How to Add a Partner to an S Corporation

November 30, 2004 | By | Reply More

QUESTION on How to Add a Partner to an S Corporation

I just established an S-Corp and want to add someone as an equal partner/shareholder. At setup, I bought 1000 shares of the 5000. Do I just sell him 1000 shares and make him my Vice President or CTO? Thanks

– Anthony Randazzo, MD


Dear Anthony:

You generally have the right idea. Just remember that, as a corporation, there are certain formalities that must be followed. A corporation consists of one or more shareholders, a board of directors and officers–and each one plays a specific role. Even though yours might be a one-man corporation right now, you’ll have to act in your separate capacities as shareholder and director for what you are trying to do.

The directors of a corporation are empowered to, among other things, authorize the issuance of stock and elect corporate officers. Acting as the sole director of the corporation, you would sign a board resolution in your capacity as director documenting the issuance of stock to the individual you wish to add as a shareholder. His percentage of ownership in the corporation will be in proportion to the amount of shares purchased. Keep in mind that an S corporation, unlike a regular “C” corporation, has limitations on the type and number of shareholders it can have. The shareholders of an S corporation must be either U.S. citizens or residents. (They cannot be nonresident aliens.)

Officers are responsible for the day-to-day management of the S corporation. The election of the individual as an officer of the corporation is an action that is separate from his stock issuance and should also be documented via a board resolution. All board resolutions (and meeting minutes) should be kept on file as part of the corporate records.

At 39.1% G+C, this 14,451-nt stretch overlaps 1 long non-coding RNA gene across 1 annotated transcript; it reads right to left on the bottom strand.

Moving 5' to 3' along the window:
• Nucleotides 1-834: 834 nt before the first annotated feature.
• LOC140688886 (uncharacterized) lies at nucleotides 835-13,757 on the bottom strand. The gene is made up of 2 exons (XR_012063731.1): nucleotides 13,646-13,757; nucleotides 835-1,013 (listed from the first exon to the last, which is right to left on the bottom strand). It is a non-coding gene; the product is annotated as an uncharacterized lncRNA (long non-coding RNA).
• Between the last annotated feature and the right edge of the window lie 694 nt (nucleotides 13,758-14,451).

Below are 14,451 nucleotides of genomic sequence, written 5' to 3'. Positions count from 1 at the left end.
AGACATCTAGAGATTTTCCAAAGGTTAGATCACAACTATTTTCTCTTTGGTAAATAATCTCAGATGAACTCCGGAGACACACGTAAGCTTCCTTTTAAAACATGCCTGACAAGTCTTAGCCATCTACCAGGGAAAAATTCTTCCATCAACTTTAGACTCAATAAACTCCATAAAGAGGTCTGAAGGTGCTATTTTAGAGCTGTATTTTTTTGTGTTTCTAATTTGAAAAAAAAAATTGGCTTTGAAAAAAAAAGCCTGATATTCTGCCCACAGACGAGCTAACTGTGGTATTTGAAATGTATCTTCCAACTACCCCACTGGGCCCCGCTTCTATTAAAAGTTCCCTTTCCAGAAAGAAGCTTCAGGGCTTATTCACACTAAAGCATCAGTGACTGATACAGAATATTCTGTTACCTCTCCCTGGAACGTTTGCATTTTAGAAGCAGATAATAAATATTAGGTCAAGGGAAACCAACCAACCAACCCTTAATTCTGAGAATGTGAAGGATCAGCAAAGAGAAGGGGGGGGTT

The shareholders of a corporation also have unique decision-making rights, including the right to elect (or remove) directors. The individual’s appointment as a director of the corporation will require a shareholder resolution which should also be filed in the corporate minutes book.

It might sound like a lot of paperwork, but following these formalities and maintaining adequate corporate records are critical to preserving the limited liability status of your corporation–and the limited liability protection is probably one of the reasons why you decided to incorporate in the first place.

Chrissie Mould

Recommended Books on S Corporation:


Chrissie Mould

Chrissie Mould has over a decade of experience in business administration and startup business consulting. She has helped launch companies in multiple industries and has managed corporate administration and governance for public and private companies. She is an incorporation specialist with LLC. The company provides low-cost incorporation services to entrepreneurs and small businesses.

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Category: Business Structure, Q & A

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